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Elevator and Escalator Consulting Engineers


In the period from 1925 to 1932 there was a major increase in high rise office building construction in the centre cores of North American cities. The elevator engineers of that era had to establish a basis for the determination of the elevator system. It was a natural application of the standard theories of probability. The basic problem can be stated as follows: given that there are P passengers embarking on an elevator at the main floor and there are N typical floors, what is the probable number of stops that the elevator will make? This is, in effect, a variation of simple high-school problems in probability. It is equivalent to saying: "If we have N boxes and P apples, and we randomly drop the apples in the boxes, how many boxes will have apples in them?".

The resulting number of probable stops S, given P passengers and N stops above the main floor is given by:


Once the number of probable stops S is calculated, it is possible to construct an artificial building consisting of the main floor plus S floors. The distance between each of the S floors will be equal to the travel divided by S. Using this artificial building, the time to travel from one stop to the next can be calculated based on the elevator speed and acceleration chosen. Time is added for the return express trip top to bottom. Door operation time, interlock time, passenger transfer time and dispatching time are calculated and added to the total time. All of this gives the round trip time (RTT). The designer can then derive the number, capacity and speed of the elevators to provide a desired interval (the RTT divided by the number of elevators) and five minute handling capacity (P*300 divided by the interval).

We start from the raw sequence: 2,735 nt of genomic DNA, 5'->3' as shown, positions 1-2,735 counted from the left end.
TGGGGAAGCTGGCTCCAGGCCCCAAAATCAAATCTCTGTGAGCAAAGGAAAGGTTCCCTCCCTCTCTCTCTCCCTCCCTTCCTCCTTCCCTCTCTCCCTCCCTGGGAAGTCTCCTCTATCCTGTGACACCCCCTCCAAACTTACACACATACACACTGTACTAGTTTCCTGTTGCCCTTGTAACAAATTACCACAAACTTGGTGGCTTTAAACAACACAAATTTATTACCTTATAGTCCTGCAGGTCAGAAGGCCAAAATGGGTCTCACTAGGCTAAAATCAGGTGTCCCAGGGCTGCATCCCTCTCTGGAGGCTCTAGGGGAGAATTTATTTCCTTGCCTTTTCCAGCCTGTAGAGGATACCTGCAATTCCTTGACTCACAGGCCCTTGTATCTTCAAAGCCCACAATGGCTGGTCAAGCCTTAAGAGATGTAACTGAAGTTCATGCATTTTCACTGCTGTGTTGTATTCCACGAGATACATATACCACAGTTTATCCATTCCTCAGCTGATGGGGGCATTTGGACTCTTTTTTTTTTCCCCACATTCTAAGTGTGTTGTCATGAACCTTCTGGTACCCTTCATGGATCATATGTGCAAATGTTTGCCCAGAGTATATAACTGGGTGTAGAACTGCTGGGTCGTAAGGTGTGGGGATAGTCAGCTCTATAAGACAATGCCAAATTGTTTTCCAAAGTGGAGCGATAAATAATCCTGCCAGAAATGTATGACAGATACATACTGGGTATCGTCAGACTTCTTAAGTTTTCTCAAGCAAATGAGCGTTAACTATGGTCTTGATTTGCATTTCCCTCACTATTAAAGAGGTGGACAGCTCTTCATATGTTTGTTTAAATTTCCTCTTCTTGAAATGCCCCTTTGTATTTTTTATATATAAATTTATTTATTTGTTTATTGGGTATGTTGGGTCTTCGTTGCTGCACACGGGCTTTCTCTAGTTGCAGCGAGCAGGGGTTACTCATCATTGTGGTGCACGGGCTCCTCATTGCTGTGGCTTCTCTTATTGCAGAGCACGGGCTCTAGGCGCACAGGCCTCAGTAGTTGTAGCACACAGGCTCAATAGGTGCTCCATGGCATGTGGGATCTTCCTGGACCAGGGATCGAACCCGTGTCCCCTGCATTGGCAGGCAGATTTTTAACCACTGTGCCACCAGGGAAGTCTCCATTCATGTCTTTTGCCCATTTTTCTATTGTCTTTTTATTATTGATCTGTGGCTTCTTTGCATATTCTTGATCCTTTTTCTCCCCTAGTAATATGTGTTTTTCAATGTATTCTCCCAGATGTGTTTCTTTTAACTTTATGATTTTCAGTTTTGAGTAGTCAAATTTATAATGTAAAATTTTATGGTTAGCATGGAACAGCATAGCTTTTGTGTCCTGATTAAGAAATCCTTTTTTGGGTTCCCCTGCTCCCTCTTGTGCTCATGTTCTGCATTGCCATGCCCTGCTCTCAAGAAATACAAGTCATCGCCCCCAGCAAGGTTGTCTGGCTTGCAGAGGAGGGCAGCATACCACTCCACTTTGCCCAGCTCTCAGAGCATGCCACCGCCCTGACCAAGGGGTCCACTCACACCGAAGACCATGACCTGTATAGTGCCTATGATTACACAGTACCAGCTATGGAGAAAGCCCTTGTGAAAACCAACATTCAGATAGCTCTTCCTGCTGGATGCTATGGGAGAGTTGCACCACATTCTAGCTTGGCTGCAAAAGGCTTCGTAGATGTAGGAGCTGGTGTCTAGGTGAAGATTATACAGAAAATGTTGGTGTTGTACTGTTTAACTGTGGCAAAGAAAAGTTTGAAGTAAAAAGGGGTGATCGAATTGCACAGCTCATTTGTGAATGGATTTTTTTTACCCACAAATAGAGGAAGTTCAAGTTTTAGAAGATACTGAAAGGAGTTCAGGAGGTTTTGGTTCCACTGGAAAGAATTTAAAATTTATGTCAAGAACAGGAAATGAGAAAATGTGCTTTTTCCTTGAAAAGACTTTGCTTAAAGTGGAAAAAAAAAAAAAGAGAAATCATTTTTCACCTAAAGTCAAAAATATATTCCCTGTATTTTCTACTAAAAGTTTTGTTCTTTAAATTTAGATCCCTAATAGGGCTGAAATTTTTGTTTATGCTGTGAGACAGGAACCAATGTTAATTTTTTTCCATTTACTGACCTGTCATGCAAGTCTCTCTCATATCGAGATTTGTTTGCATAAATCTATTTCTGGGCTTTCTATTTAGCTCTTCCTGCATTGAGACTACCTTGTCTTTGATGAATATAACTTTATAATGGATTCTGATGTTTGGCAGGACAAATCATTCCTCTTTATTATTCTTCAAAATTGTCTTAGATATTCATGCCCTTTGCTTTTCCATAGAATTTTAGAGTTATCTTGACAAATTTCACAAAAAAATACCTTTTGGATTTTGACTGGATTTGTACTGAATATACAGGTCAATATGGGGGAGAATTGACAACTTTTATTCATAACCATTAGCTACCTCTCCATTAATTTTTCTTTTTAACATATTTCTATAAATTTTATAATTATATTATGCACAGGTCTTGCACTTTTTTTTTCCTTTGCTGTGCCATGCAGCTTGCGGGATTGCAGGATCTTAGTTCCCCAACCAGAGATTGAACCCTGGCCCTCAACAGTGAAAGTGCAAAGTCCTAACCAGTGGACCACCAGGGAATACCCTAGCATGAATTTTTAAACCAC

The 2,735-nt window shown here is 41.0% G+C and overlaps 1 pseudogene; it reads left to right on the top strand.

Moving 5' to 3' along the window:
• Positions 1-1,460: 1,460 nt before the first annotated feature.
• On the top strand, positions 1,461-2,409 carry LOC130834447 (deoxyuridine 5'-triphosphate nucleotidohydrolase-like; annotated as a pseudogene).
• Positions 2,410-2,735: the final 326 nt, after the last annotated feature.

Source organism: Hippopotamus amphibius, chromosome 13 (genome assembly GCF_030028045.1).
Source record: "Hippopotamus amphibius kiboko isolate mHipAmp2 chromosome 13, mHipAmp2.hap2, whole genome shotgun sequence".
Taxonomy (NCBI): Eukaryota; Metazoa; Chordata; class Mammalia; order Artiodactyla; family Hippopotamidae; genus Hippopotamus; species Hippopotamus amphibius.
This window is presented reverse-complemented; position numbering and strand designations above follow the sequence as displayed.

This technique was originated by Westinghouse in the late 1920's and first used by them for design purposes in the early 1930's. Thereafter, it became the standard method in the industry.

There has been no significant change to that approach over the years. Some people prefer minor variations in the assessment of dispatching time penalty for the group (which was taken by Westinghouse originally at 10%), others make minor distinctions in the calculations of the average jump and so on. The arithmetical approach was satisfactory in the early days of simplified dispatching systems. As well, the morning up peak was invariably the design point up until the 1960's since work habits were predicated upon fixed and universal starting times. Moreover, many people took their lunches at their desks with the result that the noon traffic was not significant. Apart from these factors, since all of the design was done directly or indirectly by the elevator companies, there was a natural tendency to design a generous elevator system. Putting all of this together, the mechanical calculations satisfied everyone for a number of years and, indeed, there was no other option until computers came into widespread use. KJA started using computer simulations for design and analysis in 1970 with the MACH1 program. This program has developed over the ensuing years to become the present KJA SIM program. SIM and its predecessor MACH1 to MACH8 programs have been used in several thousand projects.